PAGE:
cinch(redirected from cinching)
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Related to cinching: saddling
1. verb To be definitively resolved. I think offering him more vacation days could cinch the deal here.
2. noun A very easy task. Getting here was a cinch because there was no traffic at all.
To make something tighter, often by pulling the strap or string on something. If your sweatpants are falling down, try cinching up the drawstring.
A very easy task. Getting here was a dead cinch because there was no traffic at all.
have (got) (something) cinched
To definitively resolve a particular situation. I think we've got this contract cinched now—offering him more vacation days really helped.
have (something) cinched
To have the definitive solution to a particular problem situation. I think you could have this contract cinched here if you just offer him more vacation days.
it's a cinch
It is a very easy task. It's a cinch to get to work at this early hour—hardly anyone is on the road yet.
A task that is easily, effortlessly, or certain to be accomplished. I've been running marathons for years now, so this 5K run will be a lead-pipe cinch for me. Everyone assumed her election would be a lead-pipe cinch, so it shocked the entire nation when she lost.
Farlex Dictionary of Idioms. © 2015 Farlex, Inc, all rights reserved.
have something cinched
Fig. Inf. to have something settled; to have the results of some act assured. Don't worry. I've got it cinched. You just think you've got it cinched.
It's a (dead) cinch.
Fig. It's a very easy task. (Dead means absolutely.) Tom: Did you figure out how to change the tire? Jane: Yep! It was a cinch. Altering clothes patterns is difficult for me, but for Mary, it's a dead cinch.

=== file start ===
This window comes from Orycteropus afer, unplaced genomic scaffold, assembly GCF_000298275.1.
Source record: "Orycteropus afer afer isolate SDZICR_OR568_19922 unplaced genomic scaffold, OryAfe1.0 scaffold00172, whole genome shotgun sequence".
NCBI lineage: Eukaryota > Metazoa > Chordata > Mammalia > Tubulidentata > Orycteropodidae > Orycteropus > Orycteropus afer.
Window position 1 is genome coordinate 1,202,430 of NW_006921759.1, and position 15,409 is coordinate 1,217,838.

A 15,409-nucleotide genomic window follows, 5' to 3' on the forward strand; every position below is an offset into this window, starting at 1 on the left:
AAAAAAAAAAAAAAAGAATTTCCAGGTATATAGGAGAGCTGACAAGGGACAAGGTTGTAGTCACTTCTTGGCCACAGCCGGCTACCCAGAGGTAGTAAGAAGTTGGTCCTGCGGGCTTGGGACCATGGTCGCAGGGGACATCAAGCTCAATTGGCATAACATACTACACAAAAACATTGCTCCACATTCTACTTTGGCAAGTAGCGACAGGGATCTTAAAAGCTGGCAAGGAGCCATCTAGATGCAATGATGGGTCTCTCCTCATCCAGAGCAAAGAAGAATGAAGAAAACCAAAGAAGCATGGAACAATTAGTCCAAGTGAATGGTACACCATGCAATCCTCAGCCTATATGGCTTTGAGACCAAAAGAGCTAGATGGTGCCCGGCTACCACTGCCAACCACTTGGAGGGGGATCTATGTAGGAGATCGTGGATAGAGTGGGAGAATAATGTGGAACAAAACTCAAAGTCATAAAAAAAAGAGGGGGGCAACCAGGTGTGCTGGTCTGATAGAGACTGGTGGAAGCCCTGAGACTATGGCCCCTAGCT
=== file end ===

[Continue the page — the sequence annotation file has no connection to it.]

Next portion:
Fig. something very easy to do; something entirely certain to happen. I knew it was a lead-pie cinch that I would be selected to head the publication committee.
McGraw-Hill Dictionary of American Idioms and Phrasal Verbs. © 2002 by The McGraw-Hill Companies, Inc.
A certainty, an assured success. For example, "An engagement ain't always a lead-pipe cinch" (O. Henry, The Sphinx Apple, 1907). This colloquial expression is of disputed origin. It may allude to the cinch that tightly holds a horse's saddle in place, which can make it easier for the rider to succeed in a race; or it may allude to a cinch in plumbing, in which a lead pipe is fastened with a band of steel to another pipe or a fixture, making a very secure joint. [Late 1800s]
The American Heritage® Dictionary of Idioms by Christine Ammer. Copyright © 2003, 1997 by The Christine Ammer 1992 Trust. Published by Houghton Mifflin Harcourt Publishing Company. All rights reserved.
To tighten some drawstring or strap, especially a saddle girth: I cinched up the saddle girth before mounting the horse. I cinched up the hood of my jacket to keep the rain out.
The American Heritage® Dictionary of Phrasal Verbs. Copyright © 2005 by Houghton Mifflin Harcourt Publishing Company. Published by Houghton Mifflin Harcourt Publishing Company. All rights reserved.
1. n. something very easy. No sweat! It was a cinch!
2. tv. to have something settled and secured. It only took a handshake to cinch the deal.
mod. settled; secured; sealed (up). (As one tightens the saddle girth on a horse.) I’ve got it cinched! No sweat!
n. an absolute certainty; an easy thing to do. It’s a dead cinch. I foresee no problems.
have something cinched
tv. to have something settled; to have the results of some act assured. (see also cinched. Have got can replace have.) You just think you’ve got it cinched.
McGraw-Hill's Dictionary of American Slang and Colloquial Expressions Copyright © 2006 by The McGraw-Hill Companies, Inc. All rights reserved.
An absolute certainty; an easy success. Unlike the meaning of this cliché, the etymology is uncertain. It originated in America in the late nineteenth century and may refer to (l) the cinch that holds a horse’s saddle in place, which, if well fastened, makes it easier for the rider to win a race; or (2), more likely, to plumbing, where a lead pipe is fastened with a steel band to another pipe or fixture, making for a very secure joint. O. Henry used the term in a short story published in 1907 (The Sphinx Apple): “An engagement ain’t always a lead-pipe cinch.”
The Dictionary of Clichés by Christine Ammer Copyright © 2013 by Christine Ammer